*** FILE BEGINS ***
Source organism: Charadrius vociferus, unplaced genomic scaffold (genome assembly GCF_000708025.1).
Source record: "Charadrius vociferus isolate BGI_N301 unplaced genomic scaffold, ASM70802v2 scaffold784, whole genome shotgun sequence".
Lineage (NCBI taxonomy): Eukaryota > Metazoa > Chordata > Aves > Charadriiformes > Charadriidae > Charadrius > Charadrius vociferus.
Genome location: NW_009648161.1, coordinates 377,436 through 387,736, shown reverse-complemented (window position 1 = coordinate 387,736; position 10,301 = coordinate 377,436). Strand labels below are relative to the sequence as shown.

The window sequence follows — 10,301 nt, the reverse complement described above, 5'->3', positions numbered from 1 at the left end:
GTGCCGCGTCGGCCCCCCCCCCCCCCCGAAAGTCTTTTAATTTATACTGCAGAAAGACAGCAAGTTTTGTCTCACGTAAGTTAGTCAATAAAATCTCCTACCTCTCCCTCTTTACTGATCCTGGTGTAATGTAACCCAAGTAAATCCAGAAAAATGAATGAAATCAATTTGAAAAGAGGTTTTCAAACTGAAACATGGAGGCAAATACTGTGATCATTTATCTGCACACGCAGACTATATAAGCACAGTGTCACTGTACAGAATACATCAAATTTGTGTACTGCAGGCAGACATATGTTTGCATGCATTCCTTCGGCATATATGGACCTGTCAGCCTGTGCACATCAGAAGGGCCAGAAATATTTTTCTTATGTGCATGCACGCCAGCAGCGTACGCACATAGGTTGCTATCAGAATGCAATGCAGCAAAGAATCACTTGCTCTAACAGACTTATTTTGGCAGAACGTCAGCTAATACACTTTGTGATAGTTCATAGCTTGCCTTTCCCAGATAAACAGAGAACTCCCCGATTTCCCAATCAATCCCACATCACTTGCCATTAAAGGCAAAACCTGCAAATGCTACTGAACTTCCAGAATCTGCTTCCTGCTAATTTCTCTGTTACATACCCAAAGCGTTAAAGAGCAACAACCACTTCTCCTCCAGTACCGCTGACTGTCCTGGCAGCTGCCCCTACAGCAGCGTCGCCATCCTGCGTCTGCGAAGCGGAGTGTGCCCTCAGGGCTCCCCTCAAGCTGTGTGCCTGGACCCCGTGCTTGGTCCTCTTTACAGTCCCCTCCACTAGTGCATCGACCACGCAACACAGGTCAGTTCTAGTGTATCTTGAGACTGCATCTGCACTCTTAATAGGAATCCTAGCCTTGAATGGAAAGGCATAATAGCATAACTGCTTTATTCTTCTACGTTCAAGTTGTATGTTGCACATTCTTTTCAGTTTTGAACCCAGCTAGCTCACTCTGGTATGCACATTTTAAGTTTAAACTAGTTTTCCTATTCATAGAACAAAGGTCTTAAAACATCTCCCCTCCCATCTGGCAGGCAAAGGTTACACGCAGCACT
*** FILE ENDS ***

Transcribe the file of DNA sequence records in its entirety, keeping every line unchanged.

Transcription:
Source organism: Charadrius vociferus, unplaced genomic scaffold (genome assembly GCF_000708025.1).
Source record: "Charadrius vociferus isolate BGI_N301 unplaced genomic scaffold, ASM70802v2 scaffold784, whole genome shotgun sequence".
Lineage (NCBI taxonomy): Eukaryota > Metazoa > Chordata > Aves > Charadriiformes > Charadriidae > Charadrius > Charadrius vociferus.
Genome location: NW_009648161.1, coordinates 377,436 through 387,736, shown reverse-complemented (window position 1 = coordinate 387,736; position 10,301 = coordinate 377,436). Strand labels below are relative to the sequence as shown.

The window sequence follows — 10,301 nt, the reverse complement described above, 5'->3', positions numbered from 1 at the left end:
GTGCCGCGTCGGCCCCCCCCCCCCCCCGAAAGTCTTTTAATTTATACTGCAGAAAGACAGCAAGTTTTGTCTCACGTAAGTTAGTCAATAAAATCTCCTACCTCTCCCTCTTTACTGATCCTGGTGTAATGTAACCCAAGTAAATCCAGAAAAATGAATGAAATCAATTTGAAAAGAGGTTTTCAAACTGAAACATGGAGGCAAATACTGTGATCATTTATCTGCACACGCAGACTATATAAGCACAGTGTCACTGTACAGAATACATCAAATTTGTGTACTGCAGGCAGACATATGTTTGCATGCATTCCTTCGGCATATATGGACCTGTCAGCCTGTGCACATCAGAAGGGCCAGAAATATTTTTCTTATGTGCATGCACGCCAGCAGCGTACGCACATAGGTTGCTATCAGAATGCAATGCAGCAAAGAATCACTTGCTCTAACAGACTTATTTTGGCAGAACGTCAGCTAATACACTTTGTGATAGTTCATAGCTTGCCTTTCCCAGATAAACAGAGAACTCCCCGATTTCCCAATCAATCCCACATCACTTGCCATTAAAGGCAAAACCTGCAAATGCTACTGAACTTCCAGAATCTGCTTCCTGCTAATTTCTCTGTTACATACCCAAAGCGTTAAAGAGCAACAACCACTTCTCCTCCAGTACCGCTGACTGTCCTGGCAGCTGCCCCTACAGCAGCGTCGCCATCCTGCGTCTGCGAAGCGGAGTGTGCCCTCAGGGCTCCCCTCAAGCTGTGTGCCTGGACCCCGTGCTTGGTCCTCTTTACAGTCCCCTCCACTAGTGCATCGACCACGCAACACAGGTCAGTTCTAGTGTATCTTGAGACTGCATCTGCACTCTTAATAGGAATCCTAGCCTTGAATGGAAAGGCATAATAGCATAACTGCTTTATTCTTCTACGTTCAAGTTGTATGTTGCACATTCTTTTCAGTTTTGAACCCAGCTAGCTCACTCTGGTATGCACATTTTAAGTTTAAACTAGTTTTCCTATTCATAGAACAAAGGTCTTAAAACATCTCCCCTCCCATCTGGCAGGCAAAGGTTACACGCAGCACT